The Trade Sanctions Reform and Export Enhancement Act of 2000 allowed the sale of unprocessed agricultural products and raw forestry materials by American producers to Cuba, with strict restrictions. Producers were not allowed to extend any sort of credit or financing to Cuba and payments needed to be funneled through a third-party country or bank, typically one located in Europe.
Last year, the United States exported $359 million worth of goods to Cuba, down from a high of $711 million in 2008, according to United States government statistics.
Alabama producers have done a brisk business selling frozen chicken to the country and North Dakota sells some dry beans. But early robust sales of American rice and soybeans quickly fell off as competing nations like Vietnam and Brazil offered cheaper product or allowed it to be purchased on credit.
So while companies like Home Depot, Caterpillar and Deere & Company are likely to be welcomed with open arms by the Cuban government, it remains unclear whether they will be able to offer financing or credit for their expensive industrial machinery.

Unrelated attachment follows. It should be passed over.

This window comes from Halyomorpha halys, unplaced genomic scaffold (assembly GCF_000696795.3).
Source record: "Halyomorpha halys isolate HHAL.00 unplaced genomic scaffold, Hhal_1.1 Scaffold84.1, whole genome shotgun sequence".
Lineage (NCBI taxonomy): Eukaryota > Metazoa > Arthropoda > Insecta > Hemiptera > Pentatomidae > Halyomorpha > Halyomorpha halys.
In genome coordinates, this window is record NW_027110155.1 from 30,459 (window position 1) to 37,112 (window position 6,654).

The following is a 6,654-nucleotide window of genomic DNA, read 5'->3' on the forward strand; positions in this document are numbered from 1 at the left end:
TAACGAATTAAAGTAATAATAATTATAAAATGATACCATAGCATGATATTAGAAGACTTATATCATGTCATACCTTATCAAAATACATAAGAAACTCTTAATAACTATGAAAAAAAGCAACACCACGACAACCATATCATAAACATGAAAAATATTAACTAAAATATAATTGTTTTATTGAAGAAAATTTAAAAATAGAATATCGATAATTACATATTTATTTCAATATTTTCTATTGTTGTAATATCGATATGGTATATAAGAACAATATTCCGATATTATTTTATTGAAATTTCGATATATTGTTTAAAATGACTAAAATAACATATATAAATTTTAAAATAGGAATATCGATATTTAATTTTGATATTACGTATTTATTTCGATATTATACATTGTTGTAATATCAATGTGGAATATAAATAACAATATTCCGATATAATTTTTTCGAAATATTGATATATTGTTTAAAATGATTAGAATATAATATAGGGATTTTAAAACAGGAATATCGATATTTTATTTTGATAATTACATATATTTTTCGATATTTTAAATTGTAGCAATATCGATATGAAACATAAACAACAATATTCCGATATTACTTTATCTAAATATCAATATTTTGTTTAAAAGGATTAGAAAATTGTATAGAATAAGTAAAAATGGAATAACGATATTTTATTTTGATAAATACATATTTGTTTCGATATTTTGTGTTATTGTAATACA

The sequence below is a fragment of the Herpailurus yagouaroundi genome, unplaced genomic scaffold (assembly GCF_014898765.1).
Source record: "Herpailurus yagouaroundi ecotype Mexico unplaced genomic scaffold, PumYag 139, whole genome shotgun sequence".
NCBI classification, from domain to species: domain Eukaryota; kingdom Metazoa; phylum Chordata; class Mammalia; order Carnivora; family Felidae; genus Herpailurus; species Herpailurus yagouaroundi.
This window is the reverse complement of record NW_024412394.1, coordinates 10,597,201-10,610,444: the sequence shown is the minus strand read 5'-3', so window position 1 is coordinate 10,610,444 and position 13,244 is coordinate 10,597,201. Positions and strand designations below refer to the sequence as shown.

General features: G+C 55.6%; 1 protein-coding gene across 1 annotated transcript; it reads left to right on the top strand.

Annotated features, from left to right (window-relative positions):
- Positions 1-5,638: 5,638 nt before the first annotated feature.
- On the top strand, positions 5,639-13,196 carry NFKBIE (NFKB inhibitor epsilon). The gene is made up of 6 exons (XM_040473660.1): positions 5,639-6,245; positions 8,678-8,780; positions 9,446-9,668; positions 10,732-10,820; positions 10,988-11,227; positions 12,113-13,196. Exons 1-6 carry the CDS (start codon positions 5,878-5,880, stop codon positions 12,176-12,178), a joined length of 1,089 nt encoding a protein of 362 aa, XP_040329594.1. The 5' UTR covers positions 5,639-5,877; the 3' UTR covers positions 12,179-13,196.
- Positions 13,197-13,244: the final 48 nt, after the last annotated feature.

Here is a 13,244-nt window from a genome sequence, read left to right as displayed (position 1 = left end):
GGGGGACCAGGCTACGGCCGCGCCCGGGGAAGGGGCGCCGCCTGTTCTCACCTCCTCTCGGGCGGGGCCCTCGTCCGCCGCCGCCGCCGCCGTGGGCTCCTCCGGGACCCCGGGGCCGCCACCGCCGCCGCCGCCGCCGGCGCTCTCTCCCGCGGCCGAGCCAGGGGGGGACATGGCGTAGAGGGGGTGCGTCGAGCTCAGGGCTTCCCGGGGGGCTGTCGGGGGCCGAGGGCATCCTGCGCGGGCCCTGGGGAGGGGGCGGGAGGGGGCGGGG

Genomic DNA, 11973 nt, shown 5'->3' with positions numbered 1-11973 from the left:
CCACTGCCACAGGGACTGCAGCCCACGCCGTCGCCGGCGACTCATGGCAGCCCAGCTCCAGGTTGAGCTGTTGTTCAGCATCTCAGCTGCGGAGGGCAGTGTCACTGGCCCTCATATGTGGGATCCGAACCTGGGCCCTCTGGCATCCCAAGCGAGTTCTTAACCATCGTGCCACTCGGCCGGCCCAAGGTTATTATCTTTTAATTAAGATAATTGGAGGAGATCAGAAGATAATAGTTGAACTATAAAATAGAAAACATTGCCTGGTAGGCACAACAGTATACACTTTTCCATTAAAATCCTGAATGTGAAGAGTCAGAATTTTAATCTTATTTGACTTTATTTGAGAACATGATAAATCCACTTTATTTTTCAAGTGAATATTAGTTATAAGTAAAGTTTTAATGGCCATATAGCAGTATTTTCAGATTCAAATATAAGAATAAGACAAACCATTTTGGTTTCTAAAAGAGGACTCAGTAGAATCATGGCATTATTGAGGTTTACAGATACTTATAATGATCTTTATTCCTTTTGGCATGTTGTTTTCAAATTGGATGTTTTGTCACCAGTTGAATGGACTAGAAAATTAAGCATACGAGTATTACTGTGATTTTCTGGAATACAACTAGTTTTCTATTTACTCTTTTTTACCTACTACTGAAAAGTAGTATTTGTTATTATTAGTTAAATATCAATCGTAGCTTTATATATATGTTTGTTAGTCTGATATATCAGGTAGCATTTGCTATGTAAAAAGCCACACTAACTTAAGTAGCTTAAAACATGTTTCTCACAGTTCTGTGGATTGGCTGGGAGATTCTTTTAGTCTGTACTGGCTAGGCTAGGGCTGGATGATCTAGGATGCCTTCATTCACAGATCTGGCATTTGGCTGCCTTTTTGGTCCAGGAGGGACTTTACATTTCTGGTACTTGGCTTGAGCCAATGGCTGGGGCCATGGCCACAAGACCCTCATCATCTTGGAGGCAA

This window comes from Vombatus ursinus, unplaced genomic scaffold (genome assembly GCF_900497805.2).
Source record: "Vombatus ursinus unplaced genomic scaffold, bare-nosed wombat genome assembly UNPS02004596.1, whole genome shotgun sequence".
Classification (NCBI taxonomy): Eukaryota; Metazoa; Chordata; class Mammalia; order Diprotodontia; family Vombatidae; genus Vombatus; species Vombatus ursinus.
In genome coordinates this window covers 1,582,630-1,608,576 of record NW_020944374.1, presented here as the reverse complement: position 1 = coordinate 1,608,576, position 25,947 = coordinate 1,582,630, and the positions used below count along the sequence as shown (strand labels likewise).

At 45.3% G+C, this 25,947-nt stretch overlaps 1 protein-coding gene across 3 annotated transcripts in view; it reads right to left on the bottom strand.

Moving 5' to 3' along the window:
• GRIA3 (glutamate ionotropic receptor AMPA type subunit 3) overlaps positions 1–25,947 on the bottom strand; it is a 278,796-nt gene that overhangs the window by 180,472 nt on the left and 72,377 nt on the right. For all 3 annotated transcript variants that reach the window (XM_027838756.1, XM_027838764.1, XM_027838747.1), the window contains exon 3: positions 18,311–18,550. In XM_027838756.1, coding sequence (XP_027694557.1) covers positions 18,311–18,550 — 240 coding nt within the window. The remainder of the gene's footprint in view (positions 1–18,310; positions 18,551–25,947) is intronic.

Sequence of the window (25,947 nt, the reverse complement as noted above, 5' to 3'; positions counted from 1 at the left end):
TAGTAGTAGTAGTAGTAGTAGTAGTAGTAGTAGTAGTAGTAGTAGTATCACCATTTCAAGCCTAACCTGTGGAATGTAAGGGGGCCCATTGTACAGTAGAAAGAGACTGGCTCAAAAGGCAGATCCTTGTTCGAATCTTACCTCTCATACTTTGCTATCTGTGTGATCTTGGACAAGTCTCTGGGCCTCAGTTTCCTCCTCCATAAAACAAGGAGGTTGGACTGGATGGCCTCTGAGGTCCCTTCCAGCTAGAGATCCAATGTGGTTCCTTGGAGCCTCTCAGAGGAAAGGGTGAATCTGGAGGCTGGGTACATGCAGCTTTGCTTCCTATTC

“Cuba is a potential market for John Deere products and services,” Ken Golden, a spokesman for the Illinois-based company, said in an email. “There is a need in Cuba, as there is around the globe, for productive, modern machinery to help feed, clothe and shelter the world’s rapidly increasing population.”
A much bigger question mark hangs over companies geared toward selling consumer goods — from Frito-Lay chips to Apple iPads — to Cuba’s residents, most of whom have very limited disposable income. Analysts and advisers say it will be nearly impossible for American companies with franchise-based models, including many of the world’s largest fast-food restaurants like McDonald’s, Subway or Dunkin’ Donuts, to establish a beachhead there.
Instead, the bigger opportunity for many consumer-based companies may come from selling to the increasing numbers of foreigners expected to visit Cuba if travel restrictions are fully lifted. If that happens, the annual number of visitors to the country could jump to four million from three million practically overnight, analysts say. And American travelers will seek creature comforts in well-known brands like Coca-Cola, Pepsi and Bud Light.